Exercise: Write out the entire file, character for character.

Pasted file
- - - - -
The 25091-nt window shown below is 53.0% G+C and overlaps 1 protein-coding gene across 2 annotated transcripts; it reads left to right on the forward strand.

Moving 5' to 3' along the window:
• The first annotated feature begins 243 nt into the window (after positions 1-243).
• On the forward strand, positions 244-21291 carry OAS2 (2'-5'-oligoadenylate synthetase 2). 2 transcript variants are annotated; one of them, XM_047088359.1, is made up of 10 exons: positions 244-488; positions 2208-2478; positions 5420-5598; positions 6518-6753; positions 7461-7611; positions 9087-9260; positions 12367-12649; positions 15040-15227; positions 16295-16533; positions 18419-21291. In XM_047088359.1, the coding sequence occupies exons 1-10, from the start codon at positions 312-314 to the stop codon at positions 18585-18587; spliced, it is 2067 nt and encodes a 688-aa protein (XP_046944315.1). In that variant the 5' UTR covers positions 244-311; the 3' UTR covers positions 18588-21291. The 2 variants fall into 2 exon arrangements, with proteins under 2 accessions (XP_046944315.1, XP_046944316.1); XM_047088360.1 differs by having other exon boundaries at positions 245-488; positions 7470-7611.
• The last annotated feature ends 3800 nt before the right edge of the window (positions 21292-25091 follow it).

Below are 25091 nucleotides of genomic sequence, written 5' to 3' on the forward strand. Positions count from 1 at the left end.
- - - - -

The 25091-nt window shown below is 53.0% G+C and overlaps 1 protein-coding gene across 2 annotated transcripts; it reads left to right on the forward strand.

Moving 5' to 3' along the window:
• The first annotated feature begins 243 nt into the window (after positions 1-243).
• On the forward strand, positions 244-21291 carry OAS2 (2'-5'-oligoadenylate synthetase 2). 2 transcript variants are annotated; one of them, XM_047088359.1, is made up of 10 exons: positions 244-488; positions 2208-2478; positions 5420-5598; positions 6518-6753; positions 7461-7611; positions 9087-9260; positions 12367-12649; positions 15040-15227; positions 16295-16533; positions 18419-21291. In XM_047088359.1, the coding sequence occupies exons 1-10, from the start codon at positions 312-314 to the stop codon at positions 18585-18587; spliced, it is 2067 nt and encodes a 688-aa protein (XP_046944315.1). In that variant the 5' UTR covers positions 244-311; the 3' UTR covers positions 18588-21291. The 2 variants fall into 2 exon arrangements, with proteins under 2 accessions (XP_046944315.1, XP_046944316.1); XM_047088360.1 differs by having other exon boundaries at positions 245-488; positions 7470-7611.
• The last annotated feature ends 3800 nt before the right edge of the window (positions 21292-25091 follow it).

Below are 25091 nucleotides of genomic sequence, written 5' to 3' on the forward strand. Positions count from 1 at the left end.